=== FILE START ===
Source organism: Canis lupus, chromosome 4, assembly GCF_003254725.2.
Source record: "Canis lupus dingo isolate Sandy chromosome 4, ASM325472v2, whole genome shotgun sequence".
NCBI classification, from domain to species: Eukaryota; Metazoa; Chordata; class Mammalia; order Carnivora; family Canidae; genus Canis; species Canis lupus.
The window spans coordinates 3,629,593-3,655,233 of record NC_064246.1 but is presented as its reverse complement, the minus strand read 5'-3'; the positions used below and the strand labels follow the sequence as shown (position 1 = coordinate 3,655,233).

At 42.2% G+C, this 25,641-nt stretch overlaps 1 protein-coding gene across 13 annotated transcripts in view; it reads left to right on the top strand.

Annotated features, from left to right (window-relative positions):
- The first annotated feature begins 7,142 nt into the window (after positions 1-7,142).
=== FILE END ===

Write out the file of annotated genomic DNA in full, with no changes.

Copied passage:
Source organism: Canis lupus, chromosome 4, assembly GCF_003254725.2.
Source record: "Canis lupus dingo isolate Sandy chromosome 4, ASM325472v2, whole genome shotgun sequence".
NCBI classification, from domain to species: Eukaryota; Metazoa; Chordata; class Mammalia; order Carnivora; family Canidae; genus Canis; species Canis lupus.
The window spans coordinates 3,629,593-3,655,233 of record NC_064246.1 but is presented as its reverse complement, the minus strand read 5'-3'; the positions used below and the strand labels follow the sequence as shown (position 1 = coordinate 3,655,233).

At 42.2% G+C, this 25,641-nt stretch overlaps 1 protein-coding gene across 13 annotated transcripts in view; it reads left to right on the top strand.

Annotated features, from left to right (window-relative positions):
- The first annotated feature begins 7,142 nt into the window (after positions 1-7,142).